AR15AHOLIC

Powder coating/painting my 1911

15 posts in this topic

Looking for a place or guy who is good in powder coating guns/ anodizing, have a 1911 (kimber)  done in a very specific color scheme. Wondering if anyone knew of a place or guy. Sorry if it’s been said I looked for a bit didn’t see much on here about it. Also for a AR project in the future. Cheers

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Powder coating a firearm? I Didn't know that was a thing. The finishes i've worked with would be too thick to work with a firearm, given the tight tolerances seen in most firearms.

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On 4/23/2018 at 1:12 AM, Lambo2936 said:

Powder coating a firearm? I Didn't know that was a thing. The finishes i've worked with would be too thick to work with a firearm, given the tight tolerances seen in most firearms.

Well limcat does it. It uhh.. requires some breaking in. BUt for something like handguards it might work. Mostly I meant GSD does both processes. They finish way more stuff than firearms. 

On 4/23/2018 at 4:33 PM, Shane45 said:

DLC is excellent (and not a powder coating, its PVD). Powder coating, not good on guns. Anodising is primarily for aluminum and alloys like Ti. Your options are things like Norrells, Cerakote, or DLC.

I've got a DLC finish on my 2011. I wouldn't do it again. It looks nice, doesn't scratch easily, and dimensional change is virtually nil, so you can put it on a tightly fit gun.  But it is expensive and offers zilch in terms of corrosion resistance. 

If I were doing it again, I'd do professionally applied cerakote, QPQ, or just parkerize it. 

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I've had them all and my favorite right now is black nitride. Its not a coating, its a process done to the metal. Also known as tennifer and melonite.  If you are good with black then I would look at it.

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22 hours ago, Shane45 said:

Eh that finish scares me! Too high heat for the application process. If the parts are heat treated before, they might not be after.

What QPQ/melonite? Msot things on guns are not hardened too much, you want the ductility/elasticity/springiness. Whatever you want to call it. The temp on the molten salt bath process is about right for the hardness you want in a firearm. Knife? Total shit. 

What you don't want are parts that are too thin. I believe the shock of the quench after the bath can get them. 

some form of nitrocarburizing has been used by H&K, IMI, S&W, Glock, etc. It's not scary. Jsut don't do the small parts.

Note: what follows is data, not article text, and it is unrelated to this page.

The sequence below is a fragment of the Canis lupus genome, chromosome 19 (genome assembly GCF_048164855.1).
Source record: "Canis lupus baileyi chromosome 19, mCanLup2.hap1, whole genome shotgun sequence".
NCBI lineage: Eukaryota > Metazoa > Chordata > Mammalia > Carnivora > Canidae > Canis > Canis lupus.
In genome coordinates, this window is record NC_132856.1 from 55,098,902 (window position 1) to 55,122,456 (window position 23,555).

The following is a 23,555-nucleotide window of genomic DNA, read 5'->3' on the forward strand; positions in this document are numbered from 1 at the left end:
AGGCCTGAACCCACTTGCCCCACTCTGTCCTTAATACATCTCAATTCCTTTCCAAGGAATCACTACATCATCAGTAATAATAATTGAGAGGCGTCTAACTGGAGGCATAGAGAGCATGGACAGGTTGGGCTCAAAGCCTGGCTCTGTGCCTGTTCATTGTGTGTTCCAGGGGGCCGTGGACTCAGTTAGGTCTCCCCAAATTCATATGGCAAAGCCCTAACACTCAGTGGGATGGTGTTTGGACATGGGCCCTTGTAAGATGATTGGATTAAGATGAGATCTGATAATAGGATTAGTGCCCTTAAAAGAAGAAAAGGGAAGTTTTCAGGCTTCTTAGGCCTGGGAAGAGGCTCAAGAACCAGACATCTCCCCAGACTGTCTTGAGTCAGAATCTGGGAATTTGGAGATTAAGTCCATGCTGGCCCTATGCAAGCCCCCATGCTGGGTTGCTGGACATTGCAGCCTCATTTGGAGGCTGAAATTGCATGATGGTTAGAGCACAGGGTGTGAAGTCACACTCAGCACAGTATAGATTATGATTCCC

As a note, as much as I'm not a fan of DLC or Ionbond for the whole gun, that stuff is THE SHIT for screws and sights. The screws are just pretty. The sights though stay like new black FOREVER it seems. At least on my gun, the finish is finally starting to wear at the muzzle end of the slide form draws, but the rear sight blade is like new after years of use, the same number of draws and someting in the neighborhood of 50k rounds. Which beats the snot out of the factory finish which usually starts getting shiny in spots in under a year. 

 

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I don’t know if he is still active here, but Blackwood customs did a couple of pieces for me.  I’m having a brain fart on where they are located but overall I’m very happy with what they did for me

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I agree the hardness req isnt that high. But Ive seen a number of 1911 slides busted straight in half just because of the heat treat being off. That Black Nitride is applied at what, like 900 or more degrees? It may not need to be as hard as say rifle receivers but it has to be right. BTW a number of custom rifle receiver makers will not black Nitride their receivers. One in particular shared the results. The proof tested non black nitride receiver bulged a tiny bit. The nitrided receiver grenaded. Obviously higher pressure than most handguns but... Indeed small parts are a problem due to embrittlement. I was actually a pioneer with the DLC coating. We did a run of the very first handguns done with the coating. It was great! But our pistols were prepped right. Later others tried and it was a miserable failure so what was different between ours and theirs had to be looked at so they stopped for a while until it was figured out. Fast forward about 15 years later and it seems they have it sorted out. I actually like Norrells molly resin. I found it to be more durable than cerakote, a little thinner, less prone to chipping and more natural lubricity which Cerakote didnt have at all until recently. New Cerakote will have a lubricating component added. Ill be interested to see the new Cerakote. 

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On 4/25/2018 at 5:37 PM, Shane45 said:

Eh that finish scares me! Too high heat for the application process. If the parts are heat treated before, they might not be after.

All the 1911’s I have had done have been carbon steel in the white and unfinished before the process. I do get your concern about the high heat though. 

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